Yes – but as a concept, not much more. Complexities come in the implementation and the journey to realise value from such implementations. The above example will, of course, be overly simplistic for some – but may be a starting point for others.
In a traditional environment, trusted third parties act as intermediaries for financial transactions. If you have ever sent money overseas, it will pass through an intermediary (usually a bank). It will usually not be instantaneous (taking up to 3 days) and the intermediary will take a commission for doing this either in the form of exchange rate conversion or other charges.
The original Blockchain is open-source technology which offers an alternative to the traditional intermediary for transfers of the crypto-currency Bitcoin. The intermediary is replaced by the collective verification of the ecosystem offering a huge degree of traceability, security and speed.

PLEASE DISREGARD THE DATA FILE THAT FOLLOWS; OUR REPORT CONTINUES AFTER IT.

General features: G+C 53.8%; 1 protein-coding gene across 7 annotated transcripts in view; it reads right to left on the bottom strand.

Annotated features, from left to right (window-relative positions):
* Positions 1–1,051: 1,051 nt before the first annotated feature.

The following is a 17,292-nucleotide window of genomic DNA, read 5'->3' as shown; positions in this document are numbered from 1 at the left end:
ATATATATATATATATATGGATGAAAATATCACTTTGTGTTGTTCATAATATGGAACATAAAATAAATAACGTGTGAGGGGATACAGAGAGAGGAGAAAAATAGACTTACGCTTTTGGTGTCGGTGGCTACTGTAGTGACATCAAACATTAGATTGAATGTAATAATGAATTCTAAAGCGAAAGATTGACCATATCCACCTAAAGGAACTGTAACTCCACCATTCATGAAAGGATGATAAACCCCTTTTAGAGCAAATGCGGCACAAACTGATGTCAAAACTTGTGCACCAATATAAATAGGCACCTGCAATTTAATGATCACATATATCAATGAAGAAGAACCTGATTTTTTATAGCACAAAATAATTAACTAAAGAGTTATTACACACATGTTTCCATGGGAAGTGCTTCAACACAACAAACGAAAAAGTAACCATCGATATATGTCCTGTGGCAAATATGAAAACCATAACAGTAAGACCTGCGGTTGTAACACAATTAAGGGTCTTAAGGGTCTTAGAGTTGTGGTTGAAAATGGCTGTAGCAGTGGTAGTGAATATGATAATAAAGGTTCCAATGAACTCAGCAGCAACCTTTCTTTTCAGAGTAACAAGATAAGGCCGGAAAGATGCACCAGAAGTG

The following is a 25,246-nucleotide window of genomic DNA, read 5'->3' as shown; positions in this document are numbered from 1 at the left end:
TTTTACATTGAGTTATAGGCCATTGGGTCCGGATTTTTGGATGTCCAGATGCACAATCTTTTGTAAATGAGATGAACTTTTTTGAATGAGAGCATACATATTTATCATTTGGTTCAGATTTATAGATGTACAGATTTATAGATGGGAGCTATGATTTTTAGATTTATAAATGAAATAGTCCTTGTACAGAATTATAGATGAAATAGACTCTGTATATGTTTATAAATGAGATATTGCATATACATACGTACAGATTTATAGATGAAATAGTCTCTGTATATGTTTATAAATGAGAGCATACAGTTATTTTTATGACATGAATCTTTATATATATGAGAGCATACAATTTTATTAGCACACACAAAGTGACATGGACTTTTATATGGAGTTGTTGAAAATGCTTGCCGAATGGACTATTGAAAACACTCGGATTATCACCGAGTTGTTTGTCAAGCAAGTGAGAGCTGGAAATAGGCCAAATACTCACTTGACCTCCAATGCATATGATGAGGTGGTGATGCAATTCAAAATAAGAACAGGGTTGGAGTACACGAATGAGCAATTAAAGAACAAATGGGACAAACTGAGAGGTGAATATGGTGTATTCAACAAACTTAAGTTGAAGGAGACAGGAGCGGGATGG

The revolution of blockchain is not going to happen from outside the system; it’s going to happen from within the system. – Brad Garlinghouse
In the example above (a “public Blockchain”), there are multiple versions of you as “nodes” on a network acting as executors of transactions and miners simultaneously. Transactions are collected into blocks before being added to the Blockchain. Miners receive a Bitcoin reward based upon the computational time it takes to work out a) whether the transaction is valid and b) what is the correct mathematical key to link to the block of transactions into the correct place in the open ledger. As more transactions are executed, more Bitcoins flow into the virtual money supply. The “reward” miners get will reduce every 4 years until Bitcoin production will eventually cease (although estimates say this won’t be until 2140!). Of course, although the original Blockchain was intended to manage Bitcoin, other virtual currencies, such as Ether, can be used.